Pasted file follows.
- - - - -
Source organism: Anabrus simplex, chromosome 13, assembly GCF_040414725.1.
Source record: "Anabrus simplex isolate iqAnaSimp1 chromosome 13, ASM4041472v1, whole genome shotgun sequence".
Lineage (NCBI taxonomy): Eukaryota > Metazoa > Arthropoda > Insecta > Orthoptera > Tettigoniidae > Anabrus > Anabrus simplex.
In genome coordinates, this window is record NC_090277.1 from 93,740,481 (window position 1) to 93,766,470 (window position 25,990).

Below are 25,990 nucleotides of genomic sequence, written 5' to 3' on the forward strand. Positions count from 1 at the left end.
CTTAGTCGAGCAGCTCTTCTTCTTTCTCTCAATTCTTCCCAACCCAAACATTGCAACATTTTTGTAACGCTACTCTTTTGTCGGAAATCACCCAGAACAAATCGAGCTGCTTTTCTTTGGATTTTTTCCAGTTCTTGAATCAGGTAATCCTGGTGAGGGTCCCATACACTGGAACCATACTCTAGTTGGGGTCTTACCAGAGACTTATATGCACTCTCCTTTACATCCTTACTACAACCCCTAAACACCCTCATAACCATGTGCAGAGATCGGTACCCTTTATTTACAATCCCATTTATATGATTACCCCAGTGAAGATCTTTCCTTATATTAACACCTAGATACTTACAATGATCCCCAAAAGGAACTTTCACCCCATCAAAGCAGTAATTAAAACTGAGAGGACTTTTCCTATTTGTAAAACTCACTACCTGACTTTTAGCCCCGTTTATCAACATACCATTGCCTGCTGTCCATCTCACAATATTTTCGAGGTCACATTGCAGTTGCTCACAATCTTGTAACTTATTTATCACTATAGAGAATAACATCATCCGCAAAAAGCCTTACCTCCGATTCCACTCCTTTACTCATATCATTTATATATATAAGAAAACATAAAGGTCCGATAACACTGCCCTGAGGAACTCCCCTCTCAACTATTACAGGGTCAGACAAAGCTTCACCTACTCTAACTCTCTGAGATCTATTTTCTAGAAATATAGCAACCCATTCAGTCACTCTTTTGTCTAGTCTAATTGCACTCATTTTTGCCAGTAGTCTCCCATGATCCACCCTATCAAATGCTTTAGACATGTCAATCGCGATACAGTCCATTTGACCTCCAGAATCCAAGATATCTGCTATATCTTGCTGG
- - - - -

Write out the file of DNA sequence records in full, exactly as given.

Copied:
Source organism: Anabrus simplex, chromosome 13, assembly GCF_040414725.1.
Source record: "Anabrus simplex isolate iqAnaSimp1 chromosome 13, ASM4041472v1, whole genome shotgun sequence".
Lineage (NCBI taxonomy): Eukaryota > Metazoa > Arthropoda > Insecta > Orthoptera > Tettigoniidae > Anabrus > Anabrus simplex.
In genome coordinates, this window is record NC_090277.1 from 93,740,481 (window position 1) to 93,766,470 (window position 25,990).

Below are 25,990 nucleotides of genomic sequence, written 5' to 3' on the forward strand. Positions count from 1 at the left end.
CTTAGTCGAGCAGCTCTTCTTCTTTCTCTCAATTCTTCCCAACCCAAACATTGCAACATTTTTGTAACGCTACTCTTTTGTCGGAAATCACCCAGAACAAATCGAGCTGCTTTTCTTTGGATTTTTTCCAGTTCTTGAATCAGGTAATCCTGGTGAGGGTCCCATACACTGGAACCATACTCTAGTTGGGGTCTTACCAGAGACTTATATGCACTCTCCTTTACATCCTTACTACAACCCCTAAACACCCTCATAACCATGTGCAGAGATCGGTACCCTTTATTTACAATCCCATTTATATGATTACCCCAGTGAAGATCTTTCCTTATATTAACACCTAGATACTTACAATGATCCCCAAAAGGAACTTTCACCCCATCAAAGCAGTAATTAAAACTGAGAGGACTTTTCCTATTTGTAAAACTCACTACCTGACTTTTAGCCCCGTTTATCAACATACCATTGCCTGCTGTCCATCTCACAATATTTTCGAGGTCACATTGCAGTTGCTCACAATCTTGTAACTTATTTATCACTATAGAGAATAACATCATCCGCAAAAAGCCTTACCTCCGATTCCACTCCTTTACTCATATCATTTATATATATAAGAAAACATAAAGGTCCGATAACACTGCCCTGAGGAACTCCCCTCTCAACTATTACAGGGTCAGACAAAGCTTCACCTACTCTAACTCTCTGAGATCTATTTTCTAGAAATATAGCAACCCATTCAGTCACTCTTTTGTCTAGTCTAATTGCACTCATTTTTGCCAGTAGTCTCCCATGATCCACCCTATCAAATGCTTTAGACATGTCAATCGCGATACAGTCCATTTGACCTCCAGAATCCAAGATATCTGCTATATCTTGCTGG